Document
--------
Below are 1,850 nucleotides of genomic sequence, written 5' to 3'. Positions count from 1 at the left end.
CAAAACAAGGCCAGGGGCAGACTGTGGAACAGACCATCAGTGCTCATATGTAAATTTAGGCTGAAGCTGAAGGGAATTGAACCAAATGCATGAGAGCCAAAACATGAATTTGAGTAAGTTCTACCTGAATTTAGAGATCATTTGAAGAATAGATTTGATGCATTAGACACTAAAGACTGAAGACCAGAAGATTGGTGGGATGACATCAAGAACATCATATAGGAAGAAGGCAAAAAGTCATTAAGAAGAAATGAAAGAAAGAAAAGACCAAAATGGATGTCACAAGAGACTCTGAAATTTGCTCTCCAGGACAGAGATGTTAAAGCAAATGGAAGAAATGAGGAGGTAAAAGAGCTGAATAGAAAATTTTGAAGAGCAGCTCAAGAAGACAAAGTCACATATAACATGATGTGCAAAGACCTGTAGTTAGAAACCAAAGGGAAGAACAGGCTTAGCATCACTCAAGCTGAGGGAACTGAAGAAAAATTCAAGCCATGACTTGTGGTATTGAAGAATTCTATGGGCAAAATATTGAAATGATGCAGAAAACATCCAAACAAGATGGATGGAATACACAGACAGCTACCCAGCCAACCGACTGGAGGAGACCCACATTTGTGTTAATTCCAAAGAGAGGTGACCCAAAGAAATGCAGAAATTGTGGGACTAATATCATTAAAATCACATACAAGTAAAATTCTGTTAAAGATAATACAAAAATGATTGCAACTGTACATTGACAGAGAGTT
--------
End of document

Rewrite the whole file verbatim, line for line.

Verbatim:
Below are 1,850 nucleotides of genomic sequence, written 5' to 3'. Positions count from 1 at the left end.
CAAAACAAGGCCAGGGGCAGACTGTGGAACAGACCATCAGTGCTCATATGTAAATTTAGGCTGAAGCTGAAGGGAATTGAACCAAATGCATGAGAGCCAAAACATGAATTTGAGTAAGTTCTACCTGAATTTAGAGATCATTTGAAGAATAGATTTGATGCATTAGACACTAAAGACTGAAGACCAGAAGATTGGTGGGATGACATCAAGAACATCATATAGGAAGAAGGCAAAAAGTCATTAAGAAGAAATGAAAGAAAGAAAAGACCAAAATGGATGTCACAAGAGACTCTGAAATTTGCTCTCCAGGACAGAGATGTTAAAGCAAATGGAAGAAATGAGGAGGTAAAAGAGCTGAATAGAAAATTTTGAAGAGCAGCTCAAGAAGACAAAGTCACATATAACATGATGTGCAAAGACCTGTAGTTAGAAACCAAAGGGAAGAACAGGCTTAGCATCACTCAAGCTGAGGGAACTGAAGAAAAATTCAAGCCATGACTTGTGGTATTGAAGAATTCTATGGGCAAAATATTGAAATGATGCAGAAAACATCCAAACAAGATGGATGGAATACACAGACAGCTACCCAGCCAACCGACTGGAGGAGACCCACATTTGTGTTAATTCCAAAGAGAGGTGACCCAAAGAAATGCAGAAATTGTGGGACTAATATCATTAAAATCACATACAAGTAAAATTCTGTTAAAGATAATACAAAAATGATTGCAACTGTACATTGACAGAGAGTT